In the last post I briefly outlined how believing in “merit” shapes the way we look at the world. How the moment we start comparing ourselves with the people around us can create a deep sense of anxiety. What if we would believe in our dharma, our duty? Would this help to look at work and life with more compassion? Be more forgiving towards us, if things don’t turn out as expected? Let’s find out.
Dharma can be understood as the principle or law of the universe, as a driving force, which uplifts and supports us. Something that if followed will make us happy. Sounds promising. But how does this dharma thing work?
Imagine a typical situation at work:
One morning you sit at your desk. You are thinking hard about a problem, which kept bothering you for years. All of the sudden you have a beautiful insight. You start to work like a driven lunatic, words and pictures, diagrams just flows out of you. Some days later you decide to share your ideas. Your superiors, many of the colleagues you present the idea to, look at you with empty eyes. No comprehension whatsoever. No support. No interest in trying to understand what you are desperately trying to tell them.
Crushed you go back to your desk. Your inspiration, motivation, energy, all gone. Disintegrated into nothingness. After a weekend and some good sleep you realize that your first idea wasn’t that good. Inspiration hits you again. You get back on your feet and think: “I’m sure that THIS time they will LOVE my proposal!”
And the cycle starts again.
In this story believing in merit means, that the failure to convince colleagues and superiors about your idea, is experienced as a personal failure. It’s considered a failure, because this particular work environment accords status to people, who are successful in selling their ideas to their superiors. A situation often found in product development companies.
How can you put an end to the endless cycle of inspiration and desperation? By giving up? Not if you believe in your dharma. Dharma is this driving force, which uplifts, supports you. If having good ideas, trying to push boundaries, creating beautiful things, is what keeps you going in the first place, giving this one thing up won’t help you. This magic ability you have makes you unique, is your present to the world, to yourself, to the people around you. This might be your dharma.
In his interpretation of the Bhagavad Gita, E. Eswaran uses the following story to explain the concept of dharma: A sage, living on the shores of river Ganges, notices a scorpion has fallen into the water. He reaches down, rescues it, only to be stung. A bystander, observing this, exclaims: “Holy sage. Why are you doing this? Don’t you see, that this wretched creature will only sting you in return? “ “Of course,” the sage replied. “It is the scorpion’s dharma to sting. But it is the dharma of a human being to save.”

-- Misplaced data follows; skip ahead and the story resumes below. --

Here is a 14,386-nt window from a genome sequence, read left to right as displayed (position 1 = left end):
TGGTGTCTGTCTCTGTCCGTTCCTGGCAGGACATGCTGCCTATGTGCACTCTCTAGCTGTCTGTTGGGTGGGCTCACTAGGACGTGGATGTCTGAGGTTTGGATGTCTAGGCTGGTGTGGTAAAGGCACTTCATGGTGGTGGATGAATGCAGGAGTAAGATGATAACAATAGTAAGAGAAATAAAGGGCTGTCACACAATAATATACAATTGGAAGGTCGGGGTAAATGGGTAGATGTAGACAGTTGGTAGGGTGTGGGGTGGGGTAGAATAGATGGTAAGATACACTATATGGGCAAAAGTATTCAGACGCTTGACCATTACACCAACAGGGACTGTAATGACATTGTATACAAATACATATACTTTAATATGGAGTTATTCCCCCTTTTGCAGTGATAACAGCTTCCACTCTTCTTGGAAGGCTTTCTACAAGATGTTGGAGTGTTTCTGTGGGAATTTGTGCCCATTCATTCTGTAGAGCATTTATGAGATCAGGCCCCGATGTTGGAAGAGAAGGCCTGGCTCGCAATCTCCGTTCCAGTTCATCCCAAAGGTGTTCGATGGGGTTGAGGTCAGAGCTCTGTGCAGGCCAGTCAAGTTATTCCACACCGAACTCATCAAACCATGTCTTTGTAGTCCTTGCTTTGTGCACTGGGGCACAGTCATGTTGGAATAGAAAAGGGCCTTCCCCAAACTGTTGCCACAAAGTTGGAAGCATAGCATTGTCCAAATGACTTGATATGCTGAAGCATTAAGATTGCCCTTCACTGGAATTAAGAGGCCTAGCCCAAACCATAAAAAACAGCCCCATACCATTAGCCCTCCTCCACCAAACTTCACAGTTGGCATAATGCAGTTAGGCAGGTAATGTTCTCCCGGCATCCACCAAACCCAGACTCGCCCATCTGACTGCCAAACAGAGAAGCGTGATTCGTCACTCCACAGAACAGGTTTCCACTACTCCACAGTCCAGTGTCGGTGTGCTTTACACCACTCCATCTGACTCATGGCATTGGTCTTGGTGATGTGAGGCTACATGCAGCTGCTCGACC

So what will bring more happiness? Believing in dharma or believing in merit?
Being stung by a scorpion at work does not sound like a healthy road to happiness. There are only so many stings we can survive. Perfecting our skills to become the “best” in order to get all the merit we deserve, will probably end in a burnout.
I believe the answer lies somewhere in between. Thanks to meritocracy we gained more freedom how we want to live our lives. But this freedom comes with a price. We have to find our dharma on our own. In Hinduism dharma also means duty and is closely linked to the caste system. When Krishna tells Arjuna that he is a warrior and should behave like one, he is also telling him that he should accept the caste he was born into. A concept I have difficulties to accept, having grown up in a society with tons of freedom.
Maybe it’s like this:
Through meritocracy we managed to get rid of the caste system of aristocracy. Then, again through meritocracy, we created an imaginary caste system based on status. A system, which to a large extend influences how we act and feel at work.
Only if we manage to connect to our true, individual dharma, will we be able to change our work environment, our selves.
But while trying to find our dharma, we have to stay alert, take small steps. Because following the wrong dharma will probably create an even worse caste system.